Imagine being an assertive, educated young British woman who is a single mother of a 10 year old boy in the 1860s and you are working as a governess/school teacher for the King of Thailand. What would be the most important request for your safety and livelihood?

If it were me, I would want to make sure that my lawyer looked at the agreement and there was a clause in there somewhere that prohibits me from having to sleep with the king! The significance of a promise and the persistence required to fulfill it was a surprise to me in the “King and I,” a musical based on the 1944 novel Anna and the King of Siam by Margaret Landon, which was derived from the memoirs of Anna Leonowensgoverness to the children of King Mongkut of Siam in the early 1860s. The story is about how the King hired Anna, the British school teacher, to help modernize his country yet what the underlying story is really about is love and courage. Anna wanted to be respected and treated seriously in a land where the King had over 40 wives! This musical’s lessons have stayed with me longer than the lovely Anna’s voice (played by Keli O’Hara who won a Tony award.)

Anna’s determination was evident at her first encounter with the charming and handsome King by stating that she was promised her own house when she agreed to take the job. She was not going to live in the palace. The King was aghast and couldn’t believe she didn’t want to live in the lovely palace…didn’t everyone want to live there?

Anna’s argument to the King was that in a modern world, people make promises and society’s mode of operation is based on people honoring these agreements. Without this, you are left with a primitive society in which a few dictate and everyone else is a minion with little power or rights. The King didn’t seem to understand and wouldn’t acknowledge that he had ever agreed to her promise.

The King’s lack of agreement seems to be an educational challenge to Anna. She continues to ask the King and his key minions for her own house much to everyone’s chagrin. As the story progresses, the King starts to be more curious about Anna, with a hint of a silent love affair beginning to brew. The King seeks out her advice, for example, as to what all of his wives should wear when a British dignitary is coming to visit. Anna wears these long dresses with what look like huge hoola hoops around the hips; in contrast, the King’s wives appear to be wearing silk slips. Anna helps the King’s wives make these beautiful hoola hoop gowns, minus one important detail that the wives tended to wear nothing under their slips, apparent in one of the funnier scenes as they bow to royalty! Other than the minor slip-up, Anna helps the King prepare for and manage the visit with the English leaders. After the visit was deemed fruitful, Anna grabs the opportunity to again ask for her house that was promised and the King finally succumbs.

This idea that making promises is a foundation of a modern society continued to haunt me as I left the theatre. It reminded me of how hard it is for me to ask for what I want in a personal or business relationship. Given that I am self-employed, I have to negotiate with many large corporations and ask them to make me business promises or what I would call commitments. I am always fearful that I will be flattened like a pancake from these behemoth organizations. So I do what any savvy modern women does – hire a lawyer! My lawyer has taught me to always ask for what I want – as all they can do is say no. I am amazed at how many times I get what I want. So, I can’t even imagine being Anna without a lawyer coaching her on the sidelines.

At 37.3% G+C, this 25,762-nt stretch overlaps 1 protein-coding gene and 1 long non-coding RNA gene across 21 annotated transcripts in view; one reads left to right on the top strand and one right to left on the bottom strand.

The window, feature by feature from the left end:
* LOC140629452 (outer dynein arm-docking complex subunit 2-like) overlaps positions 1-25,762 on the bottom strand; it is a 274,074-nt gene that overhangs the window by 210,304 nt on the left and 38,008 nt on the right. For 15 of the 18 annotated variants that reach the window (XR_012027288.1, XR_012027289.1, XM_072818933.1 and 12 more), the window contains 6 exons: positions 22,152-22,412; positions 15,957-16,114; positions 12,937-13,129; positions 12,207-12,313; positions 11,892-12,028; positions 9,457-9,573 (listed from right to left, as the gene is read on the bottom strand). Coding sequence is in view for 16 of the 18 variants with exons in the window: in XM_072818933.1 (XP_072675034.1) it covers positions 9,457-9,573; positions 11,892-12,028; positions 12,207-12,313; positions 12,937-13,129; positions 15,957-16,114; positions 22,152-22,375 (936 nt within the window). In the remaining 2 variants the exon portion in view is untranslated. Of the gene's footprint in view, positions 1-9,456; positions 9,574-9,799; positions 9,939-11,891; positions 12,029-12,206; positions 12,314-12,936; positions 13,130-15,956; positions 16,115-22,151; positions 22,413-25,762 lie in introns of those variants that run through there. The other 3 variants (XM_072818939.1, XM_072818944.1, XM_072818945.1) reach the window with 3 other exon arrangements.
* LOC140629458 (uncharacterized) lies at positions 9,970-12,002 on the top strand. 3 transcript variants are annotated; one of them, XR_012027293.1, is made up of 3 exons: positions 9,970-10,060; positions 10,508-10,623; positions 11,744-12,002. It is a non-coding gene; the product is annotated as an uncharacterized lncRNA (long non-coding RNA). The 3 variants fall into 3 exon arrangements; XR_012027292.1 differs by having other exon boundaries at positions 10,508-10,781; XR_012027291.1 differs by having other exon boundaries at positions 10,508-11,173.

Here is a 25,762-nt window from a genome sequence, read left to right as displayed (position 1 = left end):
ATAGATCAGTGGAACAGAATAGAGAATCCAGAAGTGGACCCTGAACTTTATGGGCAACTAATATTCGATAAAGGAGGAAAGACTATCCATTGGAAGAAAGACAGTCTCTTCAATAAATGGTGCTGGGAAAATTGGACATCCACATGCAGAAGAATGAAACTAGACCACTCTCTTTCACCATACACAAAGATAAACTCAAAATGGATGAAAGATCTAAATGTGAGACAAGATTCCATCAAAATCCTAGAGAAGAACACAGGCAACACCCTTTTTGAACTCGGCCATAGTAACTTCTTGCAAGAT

The struggle to ask people to make commitments is evident in many of my executive coaching clients – many who have a fair amount of power. One of my executive coaching clients we will call Sharon works for a technology company full of young people who all seem to believe that they can do anything and faster is better; so, she was grappling to institute clear agreements with her staff and boss. I had conducted interviews with Sharon’s staff and they felt that her expectations were not clear. For example, she would give a deadline and everyone would sort of nod their heads in accordance but there wasn’t a shared understanding.  If it didn’t seem like the staff could meet the deadline, Sharon would sometimes allow more time and other times, she would take over and finish the project. The result  left people feeling confused and demotivated and left Sharon having to work late. In today’s modern world, unlike in the 1860s, we place a high value on moving fast and on taking action. Taking the time to have conversations about promises and gain clear agreements seems so antiquated.

MP900386109But yet, if we don’t take time to slow down and make clear agreements upfront, the risk seems much greater to make mistakes, go in the wrong direction, and leave everyone frustrated. The modern day Anna wouldn’t need to have to keep explaining why agreements are so important; rather, she would get everyone’s attention at the start of a project and have a conversation that orients and invites people to gain clarity from the get go. And, as Anna also teaches us, there needs to be persistence and patience because it may take time to come to an agreement.

What might help our modern fast paced and stressed out workers is to remember that a world without promises isn’t one we want to go back to and that slowing down to make an old fashioned promise might be the beginnings of a new movement – the slow down to speed up approach! I encourage you to go to see The King and I at Lincoln Center if you live in the New York area as it may inspire you to ask for what you want and/or to read this month’s book, The Four Agreements by Don Miguel Ruiz. Please let me know how it goes.

 

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